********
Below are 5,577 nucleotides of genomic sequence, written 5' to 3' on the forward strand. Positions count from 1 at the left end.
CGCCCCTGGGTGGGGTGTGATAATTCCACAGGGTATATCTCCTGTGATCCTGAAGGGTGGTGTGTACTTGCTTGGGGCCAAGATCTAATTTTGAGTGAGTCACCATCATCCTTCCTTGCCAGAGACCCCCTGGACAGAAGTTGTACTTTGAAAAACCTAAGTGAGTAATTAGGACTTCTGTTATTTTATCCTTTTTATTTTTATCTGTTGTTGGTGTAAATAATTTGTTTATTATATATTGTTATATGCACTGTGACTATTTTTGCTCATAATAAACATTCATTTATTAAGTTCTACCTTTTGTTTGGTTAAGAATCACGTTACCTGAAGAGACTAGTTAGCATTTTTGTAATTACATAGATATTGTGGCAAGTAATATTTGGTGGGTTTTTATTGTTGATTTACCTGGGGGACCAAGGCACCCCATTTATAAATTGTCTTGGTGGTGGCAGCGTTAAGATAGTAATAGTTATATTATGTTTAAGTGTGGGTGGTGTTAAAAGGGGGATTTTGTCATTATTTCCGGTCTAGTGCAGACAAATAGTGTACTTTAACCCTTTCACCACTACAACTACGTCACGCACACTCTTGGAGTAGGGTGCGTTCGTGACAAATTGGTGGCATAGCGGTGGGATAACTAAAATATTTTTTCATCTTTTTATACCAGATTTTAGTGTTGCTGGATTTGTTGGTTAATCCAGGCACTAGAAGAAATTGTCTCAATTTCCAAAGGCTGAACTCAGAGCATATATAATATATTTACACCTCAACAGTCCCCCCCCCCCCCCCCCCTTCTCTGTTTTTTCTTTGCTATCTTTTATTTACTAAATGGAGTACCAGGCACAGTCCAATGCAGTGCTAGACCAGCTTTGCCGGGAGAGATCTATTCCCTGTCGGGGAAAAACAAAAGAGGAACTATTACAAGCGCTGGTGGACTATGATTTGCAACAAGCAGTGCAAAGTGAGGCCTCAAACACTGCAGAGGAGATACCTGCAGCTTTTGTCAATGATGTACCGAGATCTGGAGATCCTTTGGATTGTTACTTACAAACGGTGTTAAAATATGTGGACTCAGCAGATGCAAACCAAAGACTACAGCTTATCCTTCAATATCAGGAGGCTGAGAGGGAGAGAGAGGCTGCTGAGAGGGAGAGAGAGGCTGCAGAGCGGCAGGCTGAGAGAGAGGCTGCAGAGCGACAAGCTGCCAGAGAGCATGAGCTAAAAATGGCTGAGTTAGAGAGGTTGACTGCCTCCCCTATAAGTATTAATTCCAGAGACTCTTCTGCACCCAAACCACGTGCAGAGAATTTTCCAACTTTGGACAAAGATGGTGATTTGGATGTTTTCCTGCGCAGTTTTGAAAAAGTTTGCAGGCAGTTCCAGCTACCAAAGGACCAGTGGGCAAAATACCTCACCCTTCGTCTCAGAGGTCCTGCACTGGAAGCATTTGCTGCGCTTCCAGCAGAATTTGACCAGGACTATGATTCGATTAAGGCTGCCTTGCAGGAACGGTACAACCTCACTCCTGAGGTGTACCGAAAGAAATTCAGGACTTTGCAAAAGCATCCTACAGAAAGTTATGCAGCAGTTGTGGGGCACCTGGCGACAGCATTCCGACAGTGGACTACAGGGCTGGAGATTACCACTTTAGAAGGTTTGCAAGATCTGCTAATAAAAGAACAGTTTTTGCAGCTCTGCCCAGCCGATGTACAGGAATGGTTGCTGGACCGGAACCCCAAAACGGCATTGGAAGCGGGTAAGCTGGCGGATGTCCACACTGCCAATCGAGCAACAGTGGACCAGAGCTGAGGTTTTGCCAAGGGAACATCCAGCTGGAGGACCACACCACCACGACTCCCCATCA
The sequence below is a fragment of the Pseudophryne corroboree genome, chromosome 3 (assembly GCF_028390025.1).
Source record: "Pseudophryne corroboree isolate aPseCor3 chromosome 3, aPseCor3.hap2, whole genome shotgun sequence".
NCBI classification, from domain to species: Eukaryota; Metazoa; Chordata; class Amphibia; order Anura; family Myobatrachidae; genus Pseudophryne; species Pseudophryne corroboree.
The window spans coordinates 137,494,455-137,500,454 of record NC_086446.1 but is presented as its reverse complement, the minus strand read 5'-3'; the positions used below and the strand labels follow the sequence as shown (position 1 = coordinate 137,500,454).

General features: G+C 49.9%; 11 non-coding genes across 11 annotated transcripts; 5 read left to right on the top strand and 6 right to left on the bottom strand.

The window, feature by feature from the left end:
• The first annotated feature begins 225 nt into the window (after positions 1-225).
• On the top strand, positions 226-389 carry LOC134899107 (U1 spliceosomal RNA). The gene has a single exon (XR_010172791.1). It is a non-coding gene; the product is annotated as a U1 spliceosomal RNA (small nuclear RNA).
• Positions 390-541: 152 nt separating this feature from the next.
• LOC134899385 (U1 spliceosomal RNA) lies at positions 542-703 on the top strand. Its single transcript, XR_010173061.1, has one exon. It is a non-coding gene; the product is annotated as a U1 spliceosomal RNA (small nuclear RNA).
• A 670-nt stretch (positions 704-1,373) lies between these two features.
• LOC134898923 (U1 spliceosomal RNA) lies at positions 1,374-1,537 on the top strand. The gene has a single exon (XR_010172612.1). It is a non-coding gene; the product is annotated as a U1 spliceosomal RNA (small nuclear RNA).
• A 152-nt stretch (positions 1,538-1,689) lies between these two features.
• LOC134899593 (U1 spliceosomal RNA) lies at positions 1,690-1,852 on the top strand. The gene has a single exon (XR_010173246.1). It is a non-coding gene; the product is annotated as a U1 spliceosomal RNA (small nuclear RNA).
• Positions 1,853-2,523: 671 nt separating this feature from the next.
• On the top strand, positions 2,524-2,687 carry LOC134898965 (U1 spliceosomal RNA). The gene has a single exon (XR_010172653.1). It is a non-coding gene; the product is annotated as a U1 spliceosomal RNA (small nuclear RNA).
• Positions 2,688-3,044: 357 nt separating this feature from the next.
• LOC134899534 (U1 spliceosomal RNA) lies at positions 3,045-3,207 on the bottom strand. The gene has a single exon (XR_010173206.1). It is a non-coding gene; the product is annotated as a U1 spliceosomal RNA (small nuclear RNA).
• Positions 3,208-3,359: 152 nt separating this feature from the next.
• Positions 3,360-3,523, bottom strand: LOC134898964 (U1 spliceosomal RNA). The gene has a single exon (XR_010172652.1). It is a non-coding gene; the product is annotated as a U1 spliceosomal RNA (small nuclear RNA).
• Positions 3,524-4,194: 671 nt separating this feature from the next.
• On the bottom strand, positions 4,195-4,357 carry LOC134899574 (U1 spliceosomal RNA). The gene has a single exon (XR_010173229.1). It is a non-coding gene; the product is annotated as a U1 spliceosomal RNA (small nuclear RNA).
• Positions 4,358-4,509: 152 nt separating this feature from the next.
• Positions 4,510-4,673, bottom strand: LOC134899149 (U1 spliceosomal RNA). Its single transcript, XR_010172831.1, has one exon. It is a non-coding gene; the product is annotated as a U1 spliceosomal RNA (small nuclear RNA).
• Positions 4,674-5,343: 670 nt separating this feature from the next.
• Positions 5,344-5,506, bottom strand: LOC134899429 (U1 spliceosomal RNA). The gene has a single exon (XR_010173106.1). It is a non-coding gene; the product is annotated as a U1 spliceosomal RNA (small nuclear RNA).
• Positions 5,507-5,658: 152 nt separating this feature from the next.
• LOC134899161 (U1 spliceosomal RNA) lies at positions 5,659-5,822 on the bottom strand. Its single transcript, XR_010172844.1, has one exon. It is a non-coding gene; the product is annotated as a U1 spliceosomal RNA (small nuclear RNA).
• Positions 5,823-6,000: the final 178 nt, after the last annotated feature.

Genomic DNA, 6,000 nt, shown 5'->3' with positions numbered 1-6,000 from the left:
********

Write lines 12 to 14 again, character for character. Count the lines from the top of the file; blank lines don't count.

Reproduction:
• LOC134899385 (U1 spliceosomal RNA) lies at positions 542-703 on the top strand. Its single transcript, XR_010173061.1, has one exon. It is a non-coding gene; the product is annotated as a U1 spliceosomal RNA (small nuclear RNA).
• A 670-nt stretch (positions 704-1,373) lies between these two features.
• LOC134898923 (U1 spliceosomal RNA) lies at positions 1,374-1,537 on the top strand. The gene has a single exon (XR_010172612.1). It is a non-coding gene; the product is annotated as a U1 spliceosomal RNA (small nuclear RNA).